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APIA, Samoa — As the sun set Thursday in Samoa, dozens of hungry and exhausted Hawaii health professionals ate dinner at a local hotel and retired to their rooms after a full day of mass vaccinations following a redeye flight from Honolulu.
For some it was their first meal of the day.
But just minutes away at the National Hospital of Samoa’s emergency department dedicated to measles patients, several critically ill children were being rushed in at about 6:30 p.m., says Robert Ruggieri.
The country had been on lockdown all day — all residents except permitted personnel were ordered to stay home and off the roads while teams of vaccinators fanned out into the villages.
Within a couple hours after the curfew lifted, the hospital’s emergency room for measles patients was flooded with children mostly under the age of 2, Ruggieri says. He’s among a few Hawaii health care providers who volunteered at the hospital rather than go out into the field.
“They were really sick kids. They were underweight, they were severely dehydrated, they were lethargic and it was clear that most of them had pneumonia,” he said.
“They had all the symptoms of measles plus the complications of measles, so they had the pinkeye, the fever, the rash, they had been vomiting and had diarrhea and strometitis (inflamed mouth),” he said.
Ruggieri is an emergency room physician and founder of a popular string of urgent care clinics in Hawaii. But he felt in some ways out of his depth here in Samoa — the children were so dehydrated and young it was difficult and time-consuming to put IVs in their tiny veins.
By the end of the night, Samoa’s measles death toll ticked up to 63.
Friday — Thursday in Hawaii — was the second day of a medical mission by Hawaii doctors and nurses to help Samoa, part of a massive international effort to vaccinate 50,000 people and end the measles crisis.
More than 4,300 measles cases have been reported and most of the deaths have involved young children under the age of 4.
Twelve international teams are in Samoa this week to help both with immunizations and caring for sick patients. Nearly every division of the hospital is now dedicated to measles patients, says Sean Casey, who is working on the Samoa measles response for the World Health Organization.
“Suddenly the hospital which has all of these services became essentially one giant pediatric measles ward,” he says.
Within a couple hours after the curfew lifted, the hospital’s emergency room for measles patients was flooded with children mostly under the age of 2.
Because measles is airborne and highly contagious, it’s not easy to convert typical hospital rooms into contained rooms that prevent the spread of the disease. Some hospital divisions closed down entirely. The obstetrics ward split into two — one for pregnant women with measles and another designated as non-measles. Security guards are posted outside hospital doors to limit who can enter and exit.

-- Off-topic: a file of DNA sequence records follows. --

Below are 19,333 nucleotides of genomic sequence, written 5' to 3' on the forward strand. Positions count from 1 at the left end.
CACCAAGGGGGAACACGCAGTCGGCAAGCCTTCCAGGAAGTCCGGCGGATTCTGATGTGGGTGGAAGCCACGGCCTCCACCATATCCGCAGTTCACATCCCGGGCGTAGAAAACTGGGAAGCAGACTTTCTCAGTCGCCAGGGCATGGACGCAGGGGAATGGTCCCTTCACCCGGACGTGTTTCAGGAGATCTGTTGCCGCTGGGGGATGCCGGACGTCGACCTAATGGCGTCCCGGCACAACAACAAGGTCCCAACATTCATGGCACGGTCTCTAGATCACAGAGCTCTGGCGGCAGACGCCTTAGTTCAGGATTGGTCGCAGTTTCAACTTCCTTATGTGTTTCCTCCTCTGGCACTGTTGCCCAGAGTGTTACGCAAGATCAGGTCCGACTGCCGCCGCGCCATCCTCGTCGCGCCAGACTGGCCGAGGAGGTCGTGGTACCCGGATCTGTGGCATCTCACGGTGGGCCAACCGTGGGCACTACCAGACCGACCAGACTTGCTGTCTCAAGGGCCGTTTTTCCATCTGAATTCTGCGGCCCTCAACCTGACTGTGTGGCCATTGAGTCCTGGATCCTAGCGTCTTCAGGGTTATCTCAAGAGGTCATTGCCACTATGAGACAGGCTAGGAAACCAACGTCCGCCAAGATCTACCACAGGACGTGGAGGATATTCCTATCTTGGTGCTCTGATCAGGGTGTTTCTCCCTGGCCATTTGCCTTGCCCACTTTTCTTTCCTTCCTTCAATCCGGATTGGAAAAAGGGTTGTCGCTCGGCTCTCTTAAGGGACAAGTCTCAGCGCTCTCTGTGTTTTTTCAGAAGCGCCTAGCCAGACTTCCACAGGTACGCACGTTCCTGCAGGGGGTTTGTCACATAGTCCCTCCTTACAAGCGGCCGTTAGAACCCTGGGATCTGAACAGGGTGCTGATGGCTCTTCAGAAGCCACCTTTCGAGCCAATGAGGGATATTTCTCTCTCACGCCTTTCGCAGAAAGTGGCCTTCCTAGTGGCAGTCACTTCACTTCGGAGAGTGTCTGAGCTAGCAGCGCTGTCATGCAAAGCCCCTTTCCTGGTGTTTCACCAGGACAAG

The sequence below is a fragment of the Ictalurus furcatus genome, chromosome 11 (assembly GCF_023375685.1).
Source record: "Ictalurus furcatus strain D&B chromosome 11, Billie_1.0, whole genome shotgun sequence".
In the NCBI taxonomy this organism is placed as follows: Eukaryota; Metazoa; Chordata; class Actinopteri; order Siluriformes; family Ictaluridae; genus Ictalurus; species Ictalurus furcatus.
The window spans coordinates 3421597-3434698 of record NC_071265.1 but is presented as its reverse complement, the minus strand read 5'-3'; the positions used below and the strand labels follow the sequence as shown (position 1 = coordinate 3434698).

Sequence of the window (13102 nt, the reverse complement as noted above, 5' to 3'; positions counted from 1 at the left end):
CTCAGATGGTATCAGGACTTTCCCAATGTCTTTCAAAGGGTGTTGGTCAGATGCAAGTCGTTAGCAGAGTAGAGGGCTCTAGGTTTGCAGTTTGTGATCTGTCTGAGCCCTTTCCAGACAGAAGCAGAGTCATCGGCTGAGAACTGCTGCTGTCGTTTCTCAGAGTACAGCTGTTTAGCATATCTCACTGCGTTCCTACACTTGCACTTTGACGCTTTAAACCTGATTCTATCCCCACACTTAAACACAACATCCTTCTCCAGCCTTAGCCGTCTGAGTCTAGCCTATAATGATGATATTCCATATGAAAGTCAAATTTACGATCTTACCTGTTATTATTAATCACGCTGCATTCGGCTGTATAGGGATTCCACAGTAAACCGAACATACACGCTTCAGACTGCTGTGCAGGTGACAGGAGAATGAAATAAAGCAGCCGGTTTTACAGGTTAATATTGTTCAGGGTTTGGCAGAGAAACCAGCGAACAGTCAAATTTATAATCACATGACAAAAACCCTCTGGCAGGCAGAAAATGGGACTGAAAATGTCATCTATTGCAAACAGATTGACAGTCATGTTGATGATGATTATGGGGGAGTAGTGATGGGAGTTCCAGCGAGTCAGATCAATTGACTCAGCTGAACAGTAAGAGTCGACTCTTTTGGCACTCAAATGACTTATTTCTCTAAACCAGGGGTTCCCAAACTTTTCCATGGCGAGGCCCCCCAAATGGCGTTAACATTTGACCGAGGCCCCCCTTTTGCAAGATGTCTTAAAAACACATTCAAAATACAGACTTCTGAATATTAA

One of the few non-measles wards is the former emergency department. That division went from seeing 40 to 50 patients per day to seeing more than 200 non-measles patients, but with a reduced staff because most of their staff were shifted to the hospital, says Casey.
The demand for measles-specific care is so high that teams from Australia even set up large air-conditioned, specialized tents outside the hospital to serve as contained wards. One tent with eight beds serves patients with critical conditions and is pressurized to limit the spread of disease. Two more large tents with another 20 beds were erected Wednesday.
In an older yellow concrete building on one part of the hospital campus, rooms with signs for diabetes and other illnesses have been converted into a makeshift emergency center specifically for measles patients. Blue patterned curtains separate beds and a whiteboard lists names and ages of patients.
This is where Salote Vaai, a Samoan physician, has been working for the past couple of weeks. Vaai, a general practitioner who usually works in private practice, started helping with the government’s measles response two weeks ago.
Vaai is near the end of a nine-hour shift that started at midnight. Every day hundreds of patients come through this ward where she and other doctors stabilize them — giving them fluids if they’re dehydrated, offering pain relief and antibiotics if needed. Then they decide whether to send them home, hospitalize them or refer them to intensive care units.
It’s grueling work made harder by limited beds, staff and resources.
Pregnant women aren’t supposed to be in contact with measles, but she knows of some pregnant nurses who chose to work anyway because of the need.
In Vaai’s ward, she says they’re still missing special N-95 masks that resemble duck beaks and are better for protecting against airborne diseases.
She thinks those may be reserved for intensive care units. So instead they use regular masks that are less effective. Beds with IVs are limited too.
“What we’d like to do is offer everyone a bed and IV fluids and then send them home (if they don’t need more care). But we can’t, so what we do instead is we try to offer them fluids to try and drink and then send them home,” she said.
Over the last couple of weeks there’s been a huge influx of supplies and medical professionals to meet the demand.